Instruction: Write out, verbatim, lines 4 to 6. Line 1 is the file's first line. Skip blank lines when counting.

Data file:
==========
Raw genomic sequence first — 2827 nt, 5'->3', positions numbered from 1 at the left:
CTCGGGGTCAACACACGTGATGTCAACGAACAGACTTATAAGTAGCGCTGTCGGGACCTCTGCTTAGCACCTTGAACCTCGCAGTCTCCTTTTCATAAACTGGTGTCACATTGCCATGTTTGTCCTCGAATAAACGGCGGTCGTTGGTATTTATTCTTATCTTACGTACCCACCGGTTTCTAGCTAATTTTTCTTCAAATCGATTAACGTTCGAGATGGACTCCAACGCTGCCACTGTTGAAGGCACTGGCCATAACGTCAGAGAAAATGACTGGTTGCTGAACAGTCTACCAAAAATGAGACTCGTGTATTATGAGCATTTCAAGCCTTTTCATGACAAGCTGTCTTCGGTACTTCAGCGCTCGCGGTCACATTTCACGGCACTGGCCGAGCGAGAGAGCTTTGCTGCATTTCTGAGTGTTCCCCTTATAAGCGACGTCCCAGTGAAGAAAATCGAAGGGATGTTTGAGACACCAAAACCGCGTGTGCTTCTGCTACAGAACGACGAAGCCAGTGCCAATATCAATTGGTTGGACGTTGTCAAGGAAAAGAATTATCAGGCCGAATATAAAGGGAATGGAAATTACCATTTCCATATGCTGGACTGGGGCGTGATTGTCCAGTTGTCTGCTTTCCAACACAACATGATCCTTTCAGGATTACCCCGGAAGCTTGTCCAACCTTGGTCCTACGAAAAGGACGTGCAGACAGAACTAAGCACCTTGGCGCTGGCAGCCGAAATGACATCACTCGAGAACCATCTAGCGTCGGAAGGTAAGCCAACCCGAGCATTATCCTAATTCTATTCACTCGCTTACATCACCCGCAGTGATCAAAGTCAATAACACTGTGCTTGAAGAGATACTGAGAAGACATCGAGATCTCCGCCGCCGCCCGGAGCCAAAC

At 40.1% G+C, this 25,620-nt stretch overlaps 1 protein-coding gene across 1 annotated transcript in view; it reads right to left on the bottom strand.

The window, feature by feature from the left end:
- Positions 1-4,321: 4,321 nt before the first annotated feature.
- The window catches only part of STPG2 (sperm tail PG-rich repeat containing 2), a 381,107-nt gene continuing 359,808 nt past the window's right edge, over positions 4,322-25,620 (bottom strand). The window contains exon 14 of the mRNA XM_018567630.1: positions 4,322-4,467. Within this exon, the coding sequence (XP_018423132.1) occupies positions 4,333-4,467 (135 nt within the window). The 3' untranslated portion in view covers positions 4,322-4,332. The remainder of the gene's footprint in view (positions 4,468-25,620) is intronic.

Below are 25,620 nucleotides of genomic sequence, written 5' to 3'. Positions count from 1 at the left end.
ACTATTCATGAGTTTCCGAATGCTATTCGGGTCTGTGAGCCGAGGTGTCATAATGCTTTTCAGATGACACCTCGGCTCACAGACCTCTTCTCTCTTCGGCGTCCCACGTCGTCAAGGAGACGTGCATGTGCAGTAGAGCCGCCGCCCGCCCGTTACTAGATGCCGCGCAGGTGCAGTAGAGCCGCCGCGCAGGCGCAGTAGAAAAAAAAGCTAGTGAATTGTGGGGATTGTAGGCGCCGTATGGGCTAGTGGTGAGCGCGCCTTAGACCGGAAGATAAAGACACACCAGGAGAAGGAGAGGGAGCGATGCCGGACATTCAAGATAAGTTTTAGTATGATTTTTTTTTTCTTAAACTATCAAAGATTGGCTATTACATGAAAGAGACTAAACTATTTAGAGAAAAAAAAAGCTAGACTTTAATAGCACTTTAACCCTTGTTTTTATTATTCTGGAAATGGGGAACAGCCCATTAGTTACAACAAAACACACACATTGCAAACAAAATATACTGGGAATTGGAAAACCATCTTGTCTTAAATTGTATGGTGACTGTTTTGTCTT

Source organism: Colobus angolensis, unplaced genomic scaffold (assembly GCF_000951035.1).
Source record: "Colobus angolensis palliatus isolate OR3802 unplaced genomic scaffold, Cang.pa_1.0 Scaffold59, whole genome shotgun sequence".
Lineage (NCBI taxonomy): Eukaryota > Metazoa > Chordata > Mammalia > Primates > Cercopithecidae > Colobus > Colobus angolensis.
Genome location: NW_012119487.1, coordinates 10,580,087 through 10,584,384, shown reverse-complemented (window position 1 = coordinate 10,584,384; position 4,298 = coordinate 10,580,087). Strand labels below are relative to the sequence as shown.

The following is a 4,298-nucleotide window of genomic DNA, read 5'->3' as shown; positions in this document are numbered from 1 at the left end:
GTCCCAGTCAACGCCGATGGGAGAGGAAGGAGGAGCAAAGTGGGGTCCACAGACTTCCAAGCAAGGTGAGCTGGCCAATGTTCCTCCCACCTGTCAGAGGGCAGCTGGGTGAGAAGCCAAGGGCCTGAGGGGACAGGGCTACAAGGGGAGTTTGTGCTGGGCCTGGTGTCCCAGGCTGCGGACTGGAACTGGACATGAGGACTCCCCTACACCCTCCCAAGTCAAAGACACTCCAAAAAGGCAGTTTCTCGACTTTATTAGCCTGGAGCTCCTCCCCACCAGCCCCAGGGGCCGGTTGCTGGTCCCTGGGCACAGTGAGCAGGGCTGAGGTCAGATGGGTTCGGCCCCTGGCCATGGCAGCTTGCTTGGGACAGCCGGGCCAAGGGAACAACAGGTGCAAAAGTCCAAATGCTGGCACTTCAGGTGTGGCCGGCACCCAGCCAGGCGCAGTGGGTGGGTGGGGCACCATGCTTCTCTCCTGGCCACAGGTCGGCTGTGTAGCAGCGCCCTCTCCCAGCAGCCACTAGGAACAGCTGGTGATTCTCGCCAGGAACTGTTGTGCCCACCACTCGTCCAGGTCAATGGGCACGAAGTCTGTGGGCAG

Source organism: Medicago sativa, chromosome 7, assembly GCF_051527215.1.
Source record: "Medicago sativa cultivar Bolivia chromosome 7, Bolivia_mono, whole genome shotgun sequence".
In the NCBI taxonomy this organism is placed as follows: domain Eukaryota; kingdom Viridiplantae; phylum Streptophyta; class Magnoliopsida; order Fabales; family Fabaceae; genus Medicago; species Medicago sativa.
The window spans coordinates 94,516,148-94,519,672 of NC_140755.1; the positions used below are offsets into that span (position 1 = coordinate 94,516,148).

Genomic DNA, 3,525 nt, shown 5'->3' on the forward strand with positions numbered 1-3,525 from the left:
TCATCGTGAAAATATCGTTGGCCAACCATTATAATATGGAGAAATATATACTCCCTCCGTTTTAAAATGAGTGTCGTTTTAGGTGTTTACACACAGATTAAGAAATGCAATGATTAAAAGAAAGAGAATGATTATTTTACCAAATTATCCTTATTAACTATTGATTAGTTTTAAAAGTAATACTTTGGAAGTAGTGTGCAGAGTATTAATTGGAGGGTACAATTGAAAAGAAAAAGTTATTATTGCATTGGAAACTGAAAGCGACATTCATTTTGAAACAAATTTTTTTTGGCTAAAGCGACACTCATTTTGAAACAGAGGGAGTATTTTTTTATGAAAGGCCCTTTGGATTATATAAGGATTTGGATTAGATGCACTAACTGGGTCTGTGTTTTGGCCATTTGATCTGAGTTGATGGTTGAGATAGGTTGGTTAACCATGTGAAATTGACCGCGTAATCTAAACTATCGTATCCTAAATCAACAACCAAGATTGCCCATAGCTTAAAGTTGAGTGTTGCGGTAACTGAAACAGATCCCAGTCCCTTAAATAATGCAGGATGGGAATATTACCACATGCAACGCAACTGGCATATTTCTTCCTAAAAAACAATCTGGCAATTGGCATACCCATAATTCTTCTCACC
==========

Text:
The window, feature by feature from the left end:
- Positions 1-4,321: 4,321 nt before the first annotated feature.
- The window catches only part of STPG2 (sperm tail PG-rich repeat containing 2), a 381,107-nt gene continuing 359,808 nt past the window's right edge, over positions 4,322-25,620 (bottom strand). The window contains exon 14 of the mRNA XM_018567630.1: positions 4,322-4,467. Within this exon, the coding sequence (XP_018423132.1) occupies positions 4,333-4,467 (135 nt within the window). The 3' untranslated portion in view covers positions 4,322-4,332. The remainder of the gene's footprint in view (positions 4,468-25,620) is intronic.